The Magazine is compiling a people's history of modern Britain - featuring your written memories and photos. We continue with the 1960s.
New fashions started in Carnaby Street
It was the decade of Suez, sexual liberation and the Post Office Tower.
The 60s were also the period when the British began their long-held love affair with shopping, as supermarkets and shopping centres were built.
For many this transformed the weekly shop. But for some, there simply wasn't the money to go on a spending spree.
Here is a selection of your comments.
My 60s childhood was spent in a green leafy suburb of Cardiff that some forty years before had been a village lying outside the city boundaries, and still held some of that atmosphere. My mother did her shopping at small local
retailers, and had an account at the local grocers. On Tuesdays and Saturdays she would write what groceries she wanted in a red notebook, and take this to the store where the goods would be chosen for her by the shopkeeper. No self-service here, but almost every article held behind the counter.
There was no fresh meat though - that was at the butchers, with fruit and vegetables bought either at the greengrocers or the city centre's Mill Lane Market. Somewhat bizarrely, it was the local greengrocer that sold the essential wet fish for Fridays. By the age of eight, on Saturdays it was my job to write the grocery list into the little notebook, walk to the shop, pay the weekly bill, and stagger home with the groceries in a wicker basket. For all that I lived in a busy, modern capital city my first visit to a supermarket was to one in Ilfracombe, Devon in 1968. How strange it was to push the wire trolley around and to hunt on shelves for what we wanted! Shortly after that, another local grocery shop became self-service. However, the Kudins family stayed loyal to "our" grocers, DJH Williams and John O'Hagan, with goods on account and those little red notebooks.
Andrea McCulloch, Now Co. Durham, then Fairwater, Cardiff
I remember that £2 bought a whole weeks shopping from the local corner store for a family of five. Cheese was cut off a large block with little pieces added to make up the weight. Vinegar was dispensed from a barrel and eggs were often bad! Shampoo was bought in individual sachets, either Vaseline or Lincolin, and hair washed in the kitchen sink. The loo was in the garden, and clothes were washed by hand. we had no fridge so meat was kept in a 'safe' and was often none too fresh. We listened to the Archers every evening at 6.45pm and all the family were in bed by 9pm. Frost on the inside of the windows as the only heating was one coal fire which we used to pull the sofa around to keep warm and share an orange. We had a 'pear boy' a gentleman with a horse and cart who delivered fresh fruit as this could not be bought at the corner store. All this changed when Liptons opened in Newbury and the delights of a 'supermarket' were revealed....what a revelation!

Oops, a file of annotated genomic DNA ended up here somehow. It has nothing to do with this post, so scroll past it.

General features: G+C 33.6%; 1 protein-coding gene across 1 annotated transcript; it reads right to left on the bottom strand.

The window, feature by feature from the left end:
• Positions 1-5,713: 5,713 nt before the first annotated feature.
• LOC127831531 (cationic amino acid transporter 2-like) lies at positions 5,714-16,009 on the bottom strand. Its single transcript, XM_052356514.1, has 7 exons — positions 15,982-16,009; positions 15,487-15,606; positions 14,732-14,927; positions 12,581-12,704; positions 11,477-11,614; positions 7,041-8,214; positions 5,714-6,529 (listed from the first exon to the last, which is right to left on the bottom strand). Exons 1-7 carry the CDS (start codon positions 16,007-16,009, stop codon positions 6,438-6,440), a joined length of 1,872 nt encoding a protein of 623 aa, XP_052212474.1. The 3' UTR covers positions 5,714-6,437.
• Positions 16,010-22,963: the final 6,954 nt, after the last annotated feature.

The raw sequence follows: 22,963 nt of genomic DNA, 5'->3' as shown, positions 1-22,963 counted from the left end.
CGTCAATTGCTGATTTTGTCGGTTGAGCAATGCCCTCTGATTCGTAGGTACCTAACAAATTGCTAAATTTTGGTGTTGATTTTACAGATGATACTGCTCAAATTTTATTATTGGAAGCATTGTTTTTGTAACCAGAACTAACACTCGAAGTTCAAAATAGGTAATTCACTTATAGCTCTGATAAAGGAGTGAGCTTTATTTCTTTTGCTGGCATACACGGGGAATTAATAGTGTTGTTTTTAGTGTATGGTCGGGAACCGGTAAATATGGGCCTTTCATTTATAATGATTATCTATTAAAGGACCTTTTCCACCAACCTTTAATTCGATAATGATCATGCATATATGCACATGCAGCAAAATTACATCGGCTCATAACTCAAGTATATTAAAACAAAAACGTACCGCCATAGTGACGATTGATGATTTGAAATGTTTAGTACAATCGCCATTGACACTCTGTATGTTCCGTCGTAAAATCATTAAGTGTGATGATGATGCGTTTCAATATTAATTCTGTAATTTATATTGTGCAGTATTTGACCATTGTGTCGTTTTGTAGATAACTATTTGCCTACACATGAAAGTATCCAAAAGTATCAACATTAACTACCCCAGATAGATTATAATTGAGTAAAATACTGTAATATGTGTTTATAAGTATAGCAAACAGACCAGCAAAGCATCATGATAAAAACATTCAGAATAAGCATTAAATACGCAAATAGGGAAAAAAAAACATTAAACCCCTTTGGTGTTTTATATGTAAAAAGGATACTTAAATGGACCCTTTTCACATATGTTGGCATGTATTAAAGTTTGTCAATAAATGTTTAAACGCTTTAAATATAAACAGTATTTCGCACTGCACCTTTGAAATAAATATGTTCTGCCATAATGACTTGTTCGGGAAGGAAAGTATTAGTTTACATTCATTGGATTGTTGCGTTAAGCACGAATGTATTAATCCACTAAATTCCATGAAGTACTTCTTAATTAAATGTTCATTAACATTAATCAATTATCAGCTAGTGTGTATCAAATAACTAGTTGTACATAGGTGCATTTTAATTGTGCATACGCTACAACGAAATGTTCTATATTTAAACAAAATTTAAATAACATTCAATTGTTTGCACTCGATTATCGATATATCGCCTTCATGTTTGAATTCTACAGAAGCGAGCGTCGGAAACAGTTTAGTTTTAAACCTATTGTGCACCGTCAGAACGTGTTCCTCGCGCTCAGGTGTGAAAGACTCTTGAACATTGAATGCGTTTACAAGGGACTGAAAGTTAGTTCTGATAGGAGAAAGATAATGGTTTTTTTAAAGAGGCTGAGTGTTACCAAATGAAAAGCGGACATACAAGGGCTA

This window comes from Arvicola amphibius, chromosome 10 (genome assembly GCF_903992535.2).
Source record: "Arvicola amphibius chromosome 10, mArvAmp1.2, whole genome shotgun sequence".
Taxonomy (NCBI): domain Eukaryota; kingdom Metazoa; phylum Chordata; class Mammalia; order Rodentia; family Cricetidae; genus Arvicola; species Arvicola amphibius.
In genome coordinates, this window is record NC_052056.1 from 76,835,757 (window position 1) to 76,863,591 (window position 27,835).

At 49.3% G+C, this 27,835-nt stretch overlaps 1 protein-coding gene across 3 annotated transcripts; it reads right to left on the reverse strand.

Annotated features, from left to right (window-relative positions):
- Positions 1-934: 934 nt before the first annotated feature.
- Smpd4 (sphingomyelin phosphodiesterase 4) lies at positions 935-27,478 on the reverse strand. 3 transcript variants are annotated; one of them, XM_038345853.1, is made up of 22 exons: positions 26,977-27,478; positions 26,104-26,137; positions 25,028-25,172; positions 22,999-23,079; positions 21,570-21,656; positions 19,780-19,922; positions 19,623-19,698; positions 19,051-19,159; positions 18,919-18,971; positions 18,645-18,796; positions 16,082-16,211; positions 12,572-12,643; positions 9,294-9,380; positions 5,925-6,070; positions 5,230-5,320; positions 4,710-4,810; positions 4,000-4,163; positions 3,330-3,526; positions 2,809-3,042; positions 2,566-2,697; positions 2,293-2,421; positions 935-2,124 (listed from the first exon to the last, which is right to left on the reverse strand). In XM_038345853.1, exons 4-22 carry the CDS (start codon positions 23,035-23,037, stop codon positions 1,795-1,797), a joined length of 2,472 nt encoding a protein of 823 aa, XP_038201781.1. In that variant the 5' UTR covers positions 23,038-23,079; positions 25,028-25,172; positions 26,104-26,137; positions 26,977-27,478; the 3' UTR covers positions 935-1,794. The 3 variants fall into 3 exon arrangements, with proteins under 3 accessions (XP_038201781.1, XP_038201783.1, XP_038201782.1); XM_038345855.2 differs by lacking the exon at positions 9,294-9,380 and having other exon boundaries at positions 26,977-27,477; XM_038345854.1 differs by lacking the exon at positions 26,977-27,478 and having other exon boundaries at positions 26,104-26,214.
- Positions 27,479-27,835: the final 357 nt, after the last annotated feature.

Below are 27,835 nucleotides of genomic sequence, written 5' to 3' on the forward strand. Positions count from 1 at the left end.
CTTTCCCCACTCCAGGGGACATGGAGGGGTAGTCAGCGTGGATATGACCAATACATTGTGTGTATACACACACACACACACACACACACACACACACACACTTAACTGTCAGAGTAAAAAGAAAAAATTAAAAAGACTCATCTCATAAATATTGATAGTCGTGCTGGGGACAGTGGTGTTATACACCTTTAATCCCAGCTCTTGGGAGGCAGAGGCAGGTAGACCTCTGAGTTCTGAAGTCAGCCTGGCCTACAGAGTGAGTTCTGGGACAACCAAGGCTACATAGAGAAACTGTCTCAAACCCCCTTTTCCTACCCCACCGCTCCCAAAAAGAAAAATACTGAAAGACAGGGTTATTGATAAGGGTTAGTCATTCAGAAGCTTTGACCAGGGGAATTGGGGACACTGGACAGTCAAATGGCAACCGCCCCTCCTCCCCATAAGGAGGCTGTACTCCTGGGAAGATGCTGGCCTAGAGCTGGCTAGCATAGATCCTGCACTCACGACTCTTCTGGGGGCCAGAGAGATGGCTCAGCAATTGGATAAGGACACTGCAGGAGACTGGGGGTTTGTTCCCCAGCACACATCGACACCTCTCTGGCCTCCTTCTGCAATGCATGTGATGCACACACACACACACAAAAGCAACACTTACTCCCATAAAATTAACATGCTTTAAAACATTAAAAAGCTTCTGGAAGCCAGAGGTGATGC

Prue Viccars, Sonning Common, Oxfordshire
I thought my cousin had gone mad when she just took things off shelves without permission - it was the first supermarket in the area - Tesco off course.
Maggie , London
Born in '64 my main memories of the 60's revolve around mince for tea, heavy "thrup'ney bits" to buy sweets and have school lessons in the "common market" and decimalization! I remember having to explain to my nana the concept of 100 pence in a pound!
Ursula Arnold, Swansea
Great times - my wage was £11 per week - mortgage £11 per month - £5 per week housekeeping, leaving £9 per month for bills etc - no going out for a pint and a fag . Hard times but looking back good time - two kids - no money - an old Standard Vanguard (costing £12.10s ) petrol 2/6d a gallon.
Ralph Francis, Lancaster
I was only six years old, but I vividly remember my threepenny bit pocket money, which bought me the Beano and some sweets or a ice lolly in the summer from little corner kiosk an an arcade at the end of the street in Wandsworth on the way back from school once a week. I remember how proud I was of my corduroy "Beatles" style jacket and cap! One birthday, I even got an old 10 shilling pink postal order, which was very impressive, as I had to go to the post office to get my money! Actually, it might have just changed to 50p that year, but that was still a fortune to a young boy at the turn of the 60s!
Alex Thurley-Ratcliff, Winchester, UK
Self-service stores were becoming popular and supermarkets were a real novelty as they sold things other than food. I remember going to Grandways in Leeds where I got my transistor radio, another new craze, a lot different to the old fashioned wireless set. When I was 17 I started driving lessons and remember friends from school asking why I wanted to learn to drive. Lady drivers were still something of a rarity in the early 60's.
Jennifer Ineson, Leeds